Ms Jaksic grew up in Milwaukee, where her dad owned a butcher’s shop. After moving to New York about 20 years ago, she did a little of everything in the food world, including working as the consulting chef for the healthy, homey Jack’s Wife Freda and executive chef at meat-focused speakeasy Employees Only. “For me,” she says, “Nashville offered an opportunity to open a restaurant without a million investors and partners, while also having the quality of life I was looking for outside the city. It has this creative, buzzy, small-town feel to it, although people will tell you that’s changing day by day. The food scene is blowing up here.”
I have to agree. I had two of the best meals in recent memory in Nashville – a weird and wonderful tasting menu at Bastion and a slew of starters at Rolf & Daughters. And that’s with some steep competition in town, before even getting to the fried chicken (Nashville is famous for what they call “hot chicken”, which is marinated in buttermilk and sauced with lard and cayenne). In Nashville, I had fancy fried chicken, casual hot chicken, fried chicken sandwiches and, just as Mr Anthony Bourdain did in his Nashville episode of Parts Unknown, ate fried chicken while hungover and bowling at Pinewood, and let me tell you, that is a treat.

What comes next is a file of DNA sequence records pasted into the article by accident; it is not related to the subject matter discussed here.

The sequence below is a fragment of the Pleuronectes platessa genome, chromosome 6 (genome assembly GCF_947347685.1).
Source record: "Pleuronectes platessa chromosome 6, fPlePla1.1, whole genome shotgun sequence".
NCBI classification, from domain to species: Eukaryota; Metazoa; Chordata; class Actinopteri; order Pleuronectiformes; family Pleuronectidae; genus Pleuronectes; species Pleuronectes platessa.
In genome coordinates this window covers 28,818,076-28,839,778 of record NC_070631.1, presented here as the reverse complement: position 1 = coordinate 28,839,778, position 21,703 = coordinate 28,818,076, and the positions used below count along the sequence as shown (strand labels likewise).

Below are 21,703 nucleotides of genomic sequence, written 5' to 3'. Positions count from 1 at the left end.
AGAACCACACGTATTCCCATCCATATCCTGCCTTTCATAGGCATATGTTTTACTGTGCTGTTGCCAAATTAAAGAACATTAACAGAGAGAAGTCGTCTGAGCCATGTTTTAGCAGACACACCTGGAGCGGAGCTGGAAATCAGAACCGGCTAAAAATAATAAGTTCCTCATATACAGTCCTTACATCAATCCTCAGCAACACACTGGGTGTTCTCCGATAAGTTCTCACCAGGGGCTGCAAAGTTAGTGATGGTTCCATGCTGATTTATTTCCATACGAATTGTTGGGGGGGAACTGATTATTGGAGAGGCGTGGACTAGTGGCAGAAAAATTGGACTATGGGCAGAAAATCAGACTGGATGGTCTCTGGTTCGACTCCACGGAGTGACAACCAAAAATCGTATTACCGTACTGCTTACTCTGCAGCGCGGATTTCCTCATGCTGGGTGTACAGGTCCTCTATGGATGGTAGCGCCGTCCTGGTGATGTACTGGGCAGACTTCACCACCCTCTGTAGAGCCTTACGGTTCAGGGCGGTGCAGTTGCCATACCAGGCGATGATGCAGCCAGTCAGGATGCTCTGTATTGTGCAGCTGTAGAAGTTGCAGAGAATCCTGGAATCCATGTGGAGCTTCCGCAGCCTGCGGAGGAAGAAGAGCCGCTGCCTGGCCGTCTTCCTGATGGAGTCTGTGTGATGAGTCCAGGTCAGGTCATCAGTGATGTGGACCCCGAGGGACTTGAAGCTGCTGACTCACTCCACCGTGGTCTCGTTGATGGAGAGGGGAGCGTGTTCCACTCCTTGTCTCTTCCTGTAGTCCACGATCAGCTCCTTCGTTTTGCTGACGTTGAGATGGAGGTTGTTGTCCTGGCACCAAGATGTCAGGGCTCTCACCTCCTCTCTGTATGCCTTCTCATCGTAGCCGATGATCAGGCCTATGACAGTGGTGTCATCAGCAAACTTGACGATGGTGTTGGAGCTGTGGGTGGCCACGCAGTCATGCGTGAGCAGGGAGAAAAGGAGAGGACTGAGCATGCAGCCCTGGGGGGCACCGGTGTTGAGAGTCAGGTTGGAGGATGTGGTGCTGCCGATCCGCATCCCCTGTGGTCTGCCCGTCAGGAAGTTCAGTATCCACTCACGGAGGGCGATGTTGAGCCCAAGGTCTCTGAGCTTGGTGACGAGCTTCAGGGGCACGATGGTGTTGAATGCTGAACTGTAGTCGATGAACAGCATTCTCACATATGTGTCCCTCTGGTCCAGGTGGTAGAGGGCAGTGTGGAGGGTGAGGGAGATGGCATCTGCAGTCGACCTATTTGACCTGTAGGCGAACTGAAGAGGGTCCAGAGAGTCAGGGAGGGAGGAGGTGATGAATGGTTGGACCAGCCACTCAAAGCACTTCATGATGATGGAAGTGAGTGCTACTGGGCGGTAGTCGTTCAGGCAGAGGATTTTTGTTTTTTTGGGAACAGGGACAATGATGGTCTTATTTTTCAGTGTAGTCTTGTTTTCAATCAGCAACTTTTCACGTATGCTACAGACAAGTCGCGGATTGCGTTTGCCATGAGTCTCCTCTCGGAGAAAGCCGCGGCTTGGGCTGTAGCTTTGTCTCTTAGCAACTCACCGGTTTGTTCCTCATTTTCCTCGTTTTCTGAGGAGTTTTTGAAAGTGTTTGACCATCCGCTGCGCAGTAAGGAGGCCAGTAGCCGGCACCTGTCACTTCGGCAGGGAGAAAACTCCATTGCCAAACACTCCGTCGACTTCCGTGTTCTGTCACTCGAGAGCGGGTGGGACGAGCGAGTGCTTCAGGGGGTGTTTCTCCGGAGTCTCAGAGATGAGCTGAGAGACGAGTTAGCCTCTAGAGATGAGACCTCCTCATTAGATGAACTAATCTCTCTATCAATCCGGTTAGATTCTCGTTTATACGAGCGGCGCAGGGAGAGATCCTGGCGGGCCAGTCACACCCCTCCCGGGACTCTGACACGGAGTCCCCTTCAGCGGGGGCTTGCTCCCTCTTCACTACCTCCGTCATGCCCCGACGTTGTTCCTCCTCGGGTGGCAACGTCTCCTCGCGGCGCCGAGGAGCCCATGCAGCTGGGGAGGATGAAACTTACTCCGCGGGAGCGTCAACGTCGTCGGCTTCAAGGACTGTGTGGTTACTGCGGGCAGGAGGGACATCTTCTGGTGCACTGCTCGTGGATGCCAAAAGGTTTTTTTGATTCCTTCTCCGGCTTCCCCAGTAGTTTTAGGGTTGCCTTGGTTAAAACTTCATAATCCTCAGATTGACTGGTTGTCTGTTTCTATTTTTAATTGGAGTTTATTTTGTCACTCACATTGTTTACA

“Jack White says it is his favourite restaurant in town,” says Mr Max Goldberg, the entrepreneur behind a host of Nashville restaurants and venues, including Pinewood and Bastion, as well as Henrietta Red, The Catbird Seat and the Downtown Sporting Club. “Though he probably says that of every restaurant in town.”
Mr Goldberg was born and raised in Nashville, but moved to New York to make his fortune in finance, as one does. Twelve years ago, at the suggestion of his brother, he came back to start their company Strategic Hospitality, which has grown along with the city. They’ve opened nearly a restaurant a year since they started. “The majority of the credit goes to my brother, Benjamin,” says Mr Goldberg. “He recognised the momentum that was building in Nashville early on. And the opportunity to partner with my best friend and brother to create jobs in a city where we grew up was too exciting not to at least try.”
Henrietta Red. Photograph by Ms Lisa Diederich